A tough job for P&G's new CEO
Bob McDonald must confront the fact that consumers are trading products like Tide, Olay, and Gillette for discount names and private labels.
By Mina Kimes
When news broke Tuesday that Procter & Gamble CEO A.G. Lafley would step down in July, all eyes turned to his successor, COO Bob McDonald. The transition comes at a crucial juncture for P&G, which will rely on McDonald's skills as an operator going forward. But what's less known -- and perhaps equally valuable -- is that the incoming CEO is, like Lafley, an impassioned manager.
McDonald regularly holds classes at P&G's training center and often speaks at business schools. He told Fortune in interview earlier this year, "Working here is about teaching people to fish rather than fishing for them."
The COO, who is 55, has been the subject of succession rumors for quite some time: In 2006, Fortune named him as a rising star, and asked him if he'd take the CEO job. (His response: "I don't think I would turn it down, but it is premature.") When we spoke to A.G. Lafley about P&G's leadership development program, Lafley, who is famed for his management prowess, said he had "at least three candidates identified" to replace him, and that it was a "deep bench."
One of the alleged candidates, global business units president Susan Arnold, dropped out of the running in March when she left the company. The spotlight then shifted to McDonald, who is head of operations at P&G (PG, Fortune 500). McDonald's path at P&G has been similar to Lafley's: He started as a brand assistant, eventually managed laundry detergents, and ran all of Northeast Asia. (One difference: Lafley oversaw all of Asia).
While Lafley is a well-known management expert, renowned for turning P&G around in the early years of the decade and penning The Game Changer with Ram Charan, far less is known about McDonald's leadership style. When speaking to Fortune, he stressed his hands-on training efforts. "We do a lot of our training at General Manager college, and I'm there myself," he said. "For the entire week, I'm there with my students. We don't go out and hire consultants."
McDonald also said that he regularly visits business schools to recruit prospective P&G employees. "Google me -- you'll see all of the speeches I've given over the last nine months," he said.
He noted that he was "thrilled" that the company is experiencing a surge in applications due to lessened competition from consulting firms and banks. But the COO was quick to add that the screening process will remain difficult. "We're looking for a very unique set of values -- we don't want to make any mistakes there," he said. "P&Gers have a history of doing the right thing. The quickest way out the door is to lie, cheat, or steal."
Values are important to the former Army Captain, who spoke with admiration of the company's early CEOs. "There's a large monument in front of our Ivorydale factory of William Cooper Procter," he said. "The employees bought it to honor him because he put in place a profit sharing trust, a dividend day, and a five-day workweek."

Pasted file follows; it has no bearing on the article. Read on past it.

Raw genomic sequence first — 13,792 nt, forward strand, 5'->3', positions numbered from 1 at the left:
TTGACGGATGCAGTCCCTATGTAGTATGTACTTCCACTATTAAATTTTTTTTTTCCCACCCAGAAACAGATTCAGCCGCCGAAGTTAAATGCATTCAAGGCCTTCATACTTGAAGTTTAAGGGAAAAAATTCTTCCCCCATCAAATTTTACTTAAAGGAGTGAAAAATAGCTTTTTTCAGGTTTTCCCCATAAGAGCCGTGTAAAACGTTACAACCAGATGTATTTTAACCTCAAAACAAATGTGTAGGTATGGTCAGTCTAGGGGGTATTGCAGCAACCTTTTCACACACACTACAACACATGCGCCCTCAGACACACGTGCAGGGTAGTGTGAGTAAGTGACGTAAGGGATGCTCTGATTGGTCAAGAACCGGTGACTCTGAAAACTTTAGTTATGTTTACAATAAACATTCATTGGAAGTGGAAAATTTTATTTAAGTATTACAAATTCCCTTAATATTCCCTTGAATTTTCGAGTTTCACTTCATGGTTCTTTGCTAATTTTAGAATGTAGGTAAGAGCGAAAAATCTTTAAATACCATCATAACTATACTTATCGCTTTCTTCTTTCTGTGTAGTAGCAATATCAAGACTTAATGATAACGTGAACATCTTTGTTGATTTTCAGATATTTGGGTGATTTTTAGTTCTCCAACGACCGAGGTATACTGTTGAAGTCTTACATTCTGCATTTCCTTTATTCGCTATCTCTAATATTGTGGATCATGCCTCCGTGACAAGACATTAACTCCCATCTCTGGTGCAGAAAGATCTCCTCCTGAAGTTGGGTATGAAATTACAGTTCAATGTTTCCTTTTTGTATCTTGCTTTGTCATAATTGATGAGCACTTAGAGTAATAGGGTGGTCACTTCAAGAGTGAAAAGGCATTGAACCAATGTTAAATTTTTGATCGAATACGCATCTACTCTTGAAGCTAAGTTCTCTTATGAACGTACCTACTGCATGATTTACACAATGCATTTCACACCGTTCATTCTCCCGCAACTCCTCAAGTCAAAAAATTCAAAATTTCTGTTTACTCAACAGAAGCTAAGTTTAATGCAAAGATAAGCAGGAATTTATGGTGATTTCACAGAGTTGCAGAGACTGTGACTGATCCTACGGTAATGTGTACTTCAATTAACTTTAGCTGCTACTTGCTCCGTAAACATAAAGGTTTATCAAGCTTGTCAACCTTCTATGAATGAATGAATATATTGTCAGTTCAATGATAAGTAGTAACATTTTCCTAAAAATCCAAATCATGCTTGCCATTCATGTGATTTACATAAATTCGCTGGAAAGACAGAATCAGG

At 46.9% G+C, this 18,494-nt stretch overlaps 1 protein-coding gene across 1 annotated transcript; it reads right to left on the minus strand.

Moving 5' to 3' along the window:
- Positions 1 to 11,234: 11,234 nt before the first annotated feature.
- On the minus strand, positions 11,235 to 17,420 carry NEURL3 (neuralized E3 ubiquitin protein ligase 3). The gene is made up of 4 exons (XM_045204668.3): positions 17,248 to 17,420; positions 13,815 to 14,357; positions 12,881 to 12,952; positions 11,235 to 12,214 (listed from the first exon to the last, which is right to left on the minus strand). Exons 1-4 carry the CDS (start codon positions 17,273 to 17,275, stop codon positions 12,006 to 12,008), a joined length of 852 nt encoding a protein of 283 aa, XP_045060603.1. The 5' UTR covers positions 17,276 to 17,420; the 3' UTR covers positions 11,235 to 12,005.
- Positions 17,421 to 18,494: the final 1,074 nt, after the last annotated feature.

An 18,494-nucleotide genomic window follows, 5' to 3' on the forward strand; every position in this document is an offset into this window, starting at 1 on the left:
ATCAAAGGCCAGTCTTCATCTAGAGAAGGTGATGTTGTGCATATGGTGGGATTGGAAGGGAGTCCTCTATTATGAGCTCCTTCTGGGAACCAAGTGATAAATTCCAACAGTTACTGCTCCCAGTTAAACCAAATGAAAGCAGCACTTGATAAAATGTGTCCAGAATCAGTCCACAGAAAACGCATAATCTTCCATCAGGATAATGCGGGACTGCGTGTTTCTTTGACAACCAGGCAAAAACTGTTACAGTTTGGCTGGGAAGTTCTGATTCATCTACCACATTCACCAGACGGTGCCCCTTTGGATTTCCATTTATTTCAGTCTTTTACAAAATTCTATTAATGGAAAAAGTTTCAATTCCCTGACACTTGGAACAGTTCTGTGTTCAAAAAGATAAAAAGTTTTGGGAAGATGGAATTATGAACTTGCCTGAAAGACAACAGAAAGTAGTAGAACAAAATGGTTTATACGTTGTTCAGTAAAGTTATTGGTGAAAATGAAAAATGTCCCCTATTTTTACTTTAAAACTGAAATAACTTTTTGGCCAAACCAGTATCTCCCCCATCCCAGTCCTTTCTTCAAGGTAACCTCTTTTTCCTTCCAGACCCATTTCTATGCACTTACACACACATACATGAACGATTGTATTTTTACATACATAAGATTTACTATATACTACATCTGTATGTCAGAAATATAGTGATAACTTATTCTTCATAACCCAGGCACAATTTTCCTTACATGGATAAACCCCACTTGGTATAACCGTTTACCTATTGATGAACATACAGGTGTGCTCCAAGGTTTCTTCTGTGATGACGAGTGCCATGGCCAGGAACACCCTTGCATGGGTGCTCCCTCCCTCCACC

McDonald mentioned another P&G CEO he admired. "Richard Dupree, who was the first non-family member to lead the company, said that if you took away the buildings, the brands, the resources, the people could rebuild everything in a decade. That's still true now."
Going forward, the new CEO won't have to rebuild P&G, but he does face a daunting set of challenges. The company's earnings have fallen over the last year as consumers traded its products -- which include Tide, Olay, and Gillette -- for discount names and private labels. Lafley announced last week at a conference that P&G would consider lowering its prices, but would also increase investment in innovative products.
"This is a period of what we would describe as continuity with change," McDonald said today, joining Lafley in a conference call with reporters. McDonald said the company would "focus even more on winning with customers in emerging markets. We think we can reach another 1 billion customers in the decade ahead. We want to be a better, more integrated brand-building company, and an even more networked company inside and outside." Added Lafley: "We've doubled down on strategies that are working."
Innovation was Lafley's hallmark: The CEO was able to revive the company after taking the helm in 2000 by focusing on the company's most successful brands and developing newer, better iterations of them. But P&G's current situation makes it a good time for a COO to take charge, wrote Barclays analyst Lauren Lieberman in a note Tuesday. Lieberman pointed to the company's goal of reorienting its pipeline towards cheaper products.
"With that in mind," she wrote, "understanding that success on the top and bottom lines will hinge on the company's ability to transform its supply chain and go-to-market strategies, we think naming an operator versus a brand builder as the next CEO makes a lot of sense."
Lieberman also noted that she expected to see a "significant push into emerging markets." McDonald told Fortune that global expansion was a major priority for the company, which regularly sends its employees abroad so that they can gain international experience.
"When I first joined in 1980, I believed I would be in one city my whole life," he said. "Then, in 1989, one of the top leaders came to me and said, 'We'd like you to go to Canada.' We wanted to start giving leaders experience abroad because our business was globalizing -- the company was smarter than I was."
McDonald also said that, in addition to training employees by sending them around the world, P&G develops a road map for each individual with his or her help. Now that the COO has reached his final destination, the next step is up to him.